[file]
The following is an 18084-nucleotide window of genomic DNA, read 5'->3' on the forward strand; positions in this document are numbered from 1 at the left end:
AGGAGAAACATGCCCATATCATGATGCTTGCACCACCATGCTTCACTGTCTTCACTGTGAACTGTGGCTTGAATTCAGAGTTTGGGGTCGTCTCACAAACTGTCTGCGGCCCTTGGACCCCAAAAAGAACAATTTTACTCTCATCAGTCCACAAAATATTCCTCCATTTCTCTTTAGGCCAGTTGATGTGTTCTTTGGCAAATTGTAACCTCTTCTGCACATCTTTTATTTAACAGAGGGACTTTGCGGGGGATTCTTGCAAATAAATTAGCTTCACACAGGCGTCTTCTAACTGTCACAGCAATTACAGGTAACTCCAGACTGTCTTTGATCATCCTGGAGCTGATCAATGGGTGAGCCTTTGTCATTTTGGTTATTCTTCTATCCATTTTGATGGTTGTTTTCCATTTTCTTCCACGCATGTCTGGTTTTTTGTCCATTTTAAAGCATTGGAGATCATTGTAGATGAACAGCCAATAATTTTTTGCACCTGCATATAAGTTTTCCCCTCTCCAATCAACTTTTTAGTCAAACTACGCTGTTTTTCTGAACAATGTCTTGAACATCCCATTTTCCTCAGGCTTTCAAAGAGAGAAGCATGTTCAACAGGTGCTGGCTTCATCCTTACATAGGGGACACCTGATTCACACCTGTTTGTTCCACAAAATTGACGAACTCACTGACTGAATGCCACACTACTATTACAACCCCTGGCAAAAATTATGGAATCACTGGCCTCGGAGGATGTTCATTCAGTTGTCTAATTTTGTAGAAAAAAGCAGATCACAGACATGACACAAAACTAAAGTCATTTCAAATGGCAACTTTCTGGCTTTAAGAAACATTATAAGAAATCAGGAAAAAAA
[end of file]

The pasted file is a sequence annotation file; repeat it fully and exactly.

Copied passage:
The following is an 18084-nucleotide window of genomic DNA, read 5'->3' on the forward strand; positions in this document are numbered from 1 at the left end:
AGGAGAAACATGCCCATATCATGATGCTTGCACCACCATGCTTCACTGTCTTCACTGTGAACTGTGGCTTGAATTCAGAGTTTGGGGTCGTCTCACAAACTGTCTGCGGCCCTTGGACCCCAAAAAGAACAATTTTACTCTCATCAGTCCACAAAATATTCCTCCATTTCTCTTTAGGCCAGTTGATGTGTTCTTTGGCAAATTGTAACCTCTTCTGCACATCTTTTATTTAACAGAGGGACTTTGCGGGGGATTCTTGCAAATAAATTAGCTTCACACAGGCGTCTTCTAACTGTCACAGCAATTACAGGTAACTCCAGACTGTCTTTGATCATCCTGGAGCTGATCAATGGGTGAGCCTTTGTCATTTTGGTTATTCTTCTATCCATTTTGATGGTTGTTTTCCATTTTCTTCCACGCATGTCTGGTTTTTTGTCCATTTTAAAGCATTGGAGATCATTGTAGATGAACAGCCAATAATTTTTTGCACCTGCATATAAGTTTTCCCCTCTCCAATCAACTTTTTAGTCAAACTACGCTGTTTTTCTGAACAATGTCTTGAACATCCCATTTTCCTCAGGCTTTCAAAGAGAGAAGCATGTTCAACAGGTGCTGGCTTCATCCTTACATAGGGGACACCTGATTCACACCTGTTTGTTCCACAAAATTGACGAACTCACTGACTGAATGCCACACTACTATTACAACCCCTGGCAAAAATTATGGAATCACTGGCCTCGGAGGATGTTCATTCAGTTGTCTAATTTTGTAGAAAAAAGCAGATCACAGACATGACACAAAACTAAAGTCATTTCAAATGGCAACTTTCTGGCTTTAAGAAACATTATAAGAAATCAGGAAAAAAA